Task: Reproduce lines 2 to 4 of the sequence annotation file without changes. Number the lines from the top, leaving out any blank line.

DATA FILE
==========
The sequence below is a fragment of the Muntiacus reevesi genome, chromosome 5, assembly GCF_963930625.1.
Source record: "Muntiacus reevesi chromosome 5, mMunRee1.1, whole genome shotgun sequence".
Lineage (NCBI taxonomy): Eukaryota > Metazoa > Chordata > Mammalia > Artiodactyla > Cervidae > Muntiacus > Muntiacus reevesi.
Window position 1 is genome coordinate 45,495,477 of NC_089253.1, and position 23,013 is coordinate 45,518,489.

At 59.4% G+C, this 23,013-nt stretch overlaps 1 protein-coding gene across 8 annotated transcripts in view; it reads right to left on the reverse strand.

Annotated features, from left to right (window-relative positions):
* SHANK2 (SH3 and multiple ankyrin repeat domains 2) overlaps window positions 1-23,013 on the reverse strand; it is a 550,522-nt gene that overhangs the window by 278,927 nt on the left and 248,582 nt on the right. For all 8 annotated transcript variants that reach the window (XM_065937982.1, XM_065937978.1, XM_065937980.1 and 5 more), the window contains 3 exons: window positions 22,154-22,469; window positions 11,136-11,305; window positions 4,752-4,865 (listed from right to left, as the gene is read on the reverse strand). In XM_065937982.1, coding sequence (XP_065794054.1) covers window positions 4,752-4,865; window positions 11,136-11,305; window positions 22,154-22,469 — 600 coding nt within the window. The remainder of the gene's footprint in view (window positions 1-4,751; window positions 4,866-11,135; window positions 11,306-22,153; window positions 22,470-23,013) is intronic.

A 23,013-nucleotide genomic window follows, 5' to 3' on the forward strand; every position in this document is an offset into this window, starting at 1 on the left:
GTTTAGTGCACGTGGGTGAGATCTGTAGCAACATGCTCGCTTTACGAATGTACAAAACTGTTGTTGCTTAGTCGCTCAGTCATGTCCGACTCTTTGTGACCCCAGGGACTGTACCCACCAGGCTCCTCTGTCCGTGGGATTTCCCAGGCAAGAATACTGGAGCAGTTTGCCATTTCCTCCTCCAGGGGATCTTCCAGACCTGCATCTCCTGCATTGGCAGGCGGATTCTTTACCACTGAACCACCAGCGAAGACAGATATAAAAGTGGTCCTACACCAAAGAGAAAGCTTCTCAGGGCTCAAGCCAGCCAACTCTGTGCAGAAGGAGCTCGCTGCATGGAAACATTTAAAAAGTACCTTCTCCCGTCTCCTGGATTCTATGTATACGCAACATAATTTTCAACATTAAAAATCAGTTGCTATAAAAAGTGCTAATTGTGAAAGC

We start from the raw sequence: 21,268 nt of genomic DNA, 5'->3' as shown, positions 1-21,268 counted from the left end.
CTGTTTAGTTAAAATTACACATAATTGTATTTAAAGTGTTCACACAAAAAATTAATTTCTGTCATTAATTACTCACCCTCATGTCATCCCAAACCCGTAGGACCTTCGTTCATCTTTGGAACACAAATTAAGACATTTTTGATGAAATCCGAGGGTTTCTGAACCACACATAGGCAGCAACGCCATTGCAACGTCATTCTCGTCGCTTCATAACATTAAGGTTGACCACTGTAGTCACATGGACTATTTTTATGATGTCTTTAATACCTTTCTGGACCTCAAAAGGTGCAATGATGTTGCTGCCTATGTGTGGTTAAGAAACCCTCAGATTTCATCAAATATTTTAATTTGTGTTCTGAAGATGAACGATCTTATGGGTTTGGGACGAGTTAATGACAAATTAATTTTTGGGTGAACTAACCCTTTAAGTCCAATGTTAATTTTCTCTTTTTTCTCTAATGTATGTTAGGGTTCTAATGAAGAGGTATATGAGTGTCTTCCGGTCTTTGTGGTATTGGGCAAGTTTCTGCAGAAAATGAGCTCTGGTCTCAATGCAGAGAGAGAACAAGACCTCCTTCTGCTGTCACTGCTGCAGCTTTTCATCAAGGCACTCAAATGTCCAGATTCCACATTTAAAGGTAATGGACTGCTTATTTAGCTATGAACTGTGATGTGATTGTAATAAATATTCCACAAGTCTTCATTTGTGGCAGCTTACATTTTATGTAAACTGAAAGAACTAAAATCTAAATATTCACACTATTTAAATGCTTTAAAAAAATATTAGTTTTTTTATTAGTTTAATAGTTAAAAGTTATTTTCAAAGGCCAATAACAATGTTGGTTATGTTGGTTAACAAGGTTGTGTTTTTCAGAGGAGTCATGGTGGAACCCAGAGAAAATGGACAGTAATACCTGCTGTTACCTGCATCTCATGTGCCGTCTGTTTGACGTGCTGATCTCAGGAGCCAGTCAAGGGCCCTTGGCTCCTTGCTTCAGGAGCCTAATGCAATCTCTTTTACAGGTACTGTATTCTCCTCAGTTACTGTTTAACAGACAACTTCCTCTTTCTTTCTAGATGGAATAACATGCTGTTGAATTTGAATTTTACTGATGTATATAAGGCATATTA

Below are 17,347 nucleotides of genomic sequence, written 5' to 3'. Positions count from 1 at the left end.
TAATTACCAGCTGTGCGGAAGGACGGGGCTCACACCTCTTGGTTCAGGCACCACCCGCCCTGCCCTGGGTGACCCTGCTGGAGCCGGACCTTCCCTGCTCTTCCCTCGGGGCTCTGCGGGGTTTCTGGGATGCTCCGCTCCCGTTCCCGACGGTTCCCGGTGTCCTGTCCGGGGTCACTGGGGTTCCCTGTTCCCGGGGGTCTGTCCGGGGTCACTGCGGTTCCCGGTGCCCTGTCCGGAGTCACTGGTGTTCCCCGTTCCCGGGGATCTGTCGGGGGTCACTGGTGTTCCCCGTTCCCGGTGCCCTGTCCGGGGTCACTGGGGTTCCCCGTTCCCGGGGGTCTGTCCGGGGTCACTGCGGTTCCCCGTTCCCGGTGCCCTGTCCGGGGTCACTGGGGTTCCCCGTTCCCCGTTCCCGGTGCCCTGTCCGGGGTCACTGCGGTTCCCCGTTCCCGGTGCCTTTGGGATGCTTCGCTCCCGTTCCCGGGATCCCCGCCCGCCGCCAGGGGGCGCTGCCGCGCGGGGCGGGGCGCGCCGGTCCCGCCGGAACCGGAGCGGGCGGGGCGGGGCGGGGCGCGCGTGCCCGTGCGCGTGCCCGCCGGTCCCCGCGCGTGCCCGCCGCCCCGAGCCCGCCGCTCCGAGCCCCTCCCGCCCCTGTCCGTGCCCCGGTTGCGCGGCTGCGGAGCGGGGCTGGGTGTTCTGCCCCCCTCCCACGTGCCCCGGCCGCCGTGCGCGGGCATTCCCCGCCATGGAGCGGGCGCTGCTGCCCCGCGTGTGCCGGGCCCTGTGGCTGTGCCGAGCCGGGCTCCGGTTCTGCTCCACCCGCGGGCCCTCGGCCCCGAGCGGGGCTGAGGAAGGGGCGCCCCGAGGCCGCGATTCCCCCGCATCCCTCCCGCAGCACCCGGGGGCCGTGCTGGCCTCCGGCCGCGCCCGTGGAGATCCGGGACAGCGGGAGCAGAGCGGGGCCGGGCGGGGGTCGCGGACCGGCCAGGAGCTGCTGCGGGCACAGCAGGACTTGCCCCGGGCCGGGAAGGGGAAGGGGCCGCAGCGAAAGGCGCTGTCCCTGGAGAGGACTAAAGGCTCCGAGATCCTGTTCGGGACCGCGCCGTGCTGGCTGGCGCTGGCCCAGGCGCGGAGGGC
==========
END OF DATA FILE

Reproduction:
Source record: "Muntiacus reevesi chromosome 5, mMunRee1.1, whole genome shotgun sequence".
Lineage (NCBI taxonomy): Eukaryota > Metazoa > Chordata > Mammalia > Artiodactyla > Cervidae > Muntiacus > Muntiacus reevesi.
Window position 1 is genome coordinate 45,495,477 of NC_089253.1, and position 23,013 is coordinate 45,518,489.